Following the scandals and the subsequent stock market decline, lawmakers and the public demanded more accountability. The only way to achieve it, they said, is through transparency. "There is a cost to transparency, though," Terry says, explaining that subsidies have always played a part in employee benefits. Group health insurance is based on the idea that the healthier subsidize the costs of those who are sicker. And in the retirement plan arena, actual costs for employees who are nearing retirement are much higher than those for younger employees. With the new focus on transparency, the accepted concept of pooling was exposed in a way that it had not been before.
This worry about fairness entered the political realm. Politicians began to ask, 'What is fair?' Is it fair to use genetic information to determine insurance rates? Does segregation of benefits, such as individual accounts in retirement plans and healthcare accounts, equal fairness?
New Math: Maybe 1 + 1 Does Not Equal 2
This is where the new math comes in, says Terry. If employee benefits can be broken down to their absolute cost in other words, if 1+1 always = 2 then companies can eliminate benefits altogether, simply increasing pay to offset the loss. It would be a simple and transparent solution. If that concept is making your hair stand on end, it is likely that you understand that more is at stake. "Employee benefits help distinguish a company's culture," says Terry. "They are part of the glue that holds a company together." That is why he suggests that 1+1 actually equals 3: the value of employee benefits is actually greater than their cost.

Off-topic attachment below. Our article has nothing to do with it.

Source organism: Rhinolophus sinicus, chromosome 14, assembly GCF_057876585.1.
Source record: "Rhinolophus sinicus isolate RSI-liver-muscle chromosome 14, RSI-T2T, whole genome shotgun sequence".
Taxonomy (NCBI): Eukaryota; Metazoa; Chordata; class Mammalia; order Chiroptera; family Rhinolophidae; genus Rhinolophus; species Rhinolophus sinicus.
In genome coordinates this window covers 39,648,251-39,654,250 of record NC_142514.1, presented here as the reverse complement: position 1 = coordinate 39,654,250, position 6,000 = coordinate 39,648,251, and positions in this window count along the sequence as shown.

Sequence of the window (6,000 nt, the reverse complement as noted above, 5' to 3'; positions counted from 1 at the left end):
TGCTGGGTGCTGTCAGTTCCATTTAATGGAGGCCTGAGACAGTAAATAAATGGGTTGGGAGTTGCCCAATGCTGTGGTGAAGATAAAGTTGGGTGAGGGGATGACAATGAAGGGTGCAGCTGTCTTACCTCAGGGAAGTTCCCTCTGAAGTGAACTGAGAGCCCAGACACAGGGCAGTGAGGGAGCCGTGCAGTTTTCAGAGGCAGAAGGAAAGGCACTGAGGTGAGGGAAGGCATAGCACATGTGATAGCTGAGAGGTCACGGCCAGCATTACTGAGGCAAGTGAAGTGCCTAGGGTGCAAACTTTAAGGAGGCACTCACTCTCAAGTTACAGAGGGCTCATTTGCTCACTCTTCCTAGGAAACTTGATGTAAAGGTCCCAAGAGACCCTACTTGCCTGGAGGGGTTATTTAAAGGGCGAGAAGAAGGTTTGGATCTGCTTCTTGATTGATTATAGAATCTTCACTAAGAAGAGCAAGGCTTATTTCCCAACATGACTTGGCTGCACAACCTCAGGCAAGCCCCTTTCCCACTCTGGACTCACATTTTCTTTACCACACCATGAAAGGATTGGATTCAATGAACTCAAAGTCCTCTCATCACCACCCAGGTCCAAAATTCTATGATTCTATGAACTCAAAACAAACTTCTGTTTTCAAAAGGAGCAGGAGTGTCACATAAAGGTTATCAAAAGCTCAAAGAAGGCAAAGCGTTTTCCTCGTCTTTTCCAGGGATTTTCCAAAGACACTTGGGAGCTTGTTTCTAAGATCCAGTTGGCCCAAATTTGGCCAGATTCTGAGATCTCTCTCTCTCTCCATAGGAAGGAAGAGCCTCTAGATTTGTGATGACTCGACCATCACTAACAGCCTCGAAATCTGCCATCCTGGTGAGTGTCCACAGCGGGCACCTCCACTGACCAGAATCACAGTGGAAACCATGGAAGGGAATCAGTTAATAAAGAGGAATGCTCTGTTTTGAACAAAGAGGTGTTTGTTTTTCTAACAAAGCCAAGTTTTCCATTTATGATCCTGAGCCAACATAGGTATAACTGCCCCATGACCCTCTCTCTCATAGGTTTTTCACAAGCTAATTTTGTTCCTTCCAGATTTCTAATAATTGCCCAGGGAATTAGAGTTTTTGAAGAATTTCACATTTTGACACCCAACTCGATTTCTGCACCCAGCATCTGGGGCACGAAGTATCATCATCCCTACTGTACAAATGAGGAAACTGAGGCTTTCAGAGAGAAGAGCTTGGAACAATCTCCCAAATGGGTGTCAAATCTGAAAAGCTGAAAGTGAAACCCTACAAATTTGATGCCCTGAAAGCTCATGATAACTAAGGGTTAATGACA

Transparency can indeed help a company identify problems in their benefits. "It is mostly beneficial," Terry says. "Retiree medical benefits are a good example. They came about in an opaque environment, but the emphasis on transparency shone a light on the true cost of retiree medical benefits, and that led to their demise." The upside, then, is that transparency can help a company identify and define trade-offs. For example, is it reasonable for younger, healthier employees to pay the same amount for their health insurance as older employees with chronic conditions?
Terry points out that there is also a downside to transparency. "Reducing everything to simple accounting severely limits a company's ability to define itself," he says. Ultimately, employee benefits will have to add value to an organization or be eliminated. They are valuable beyond their tax advantages, says Terry, if we accept his creative mathematics.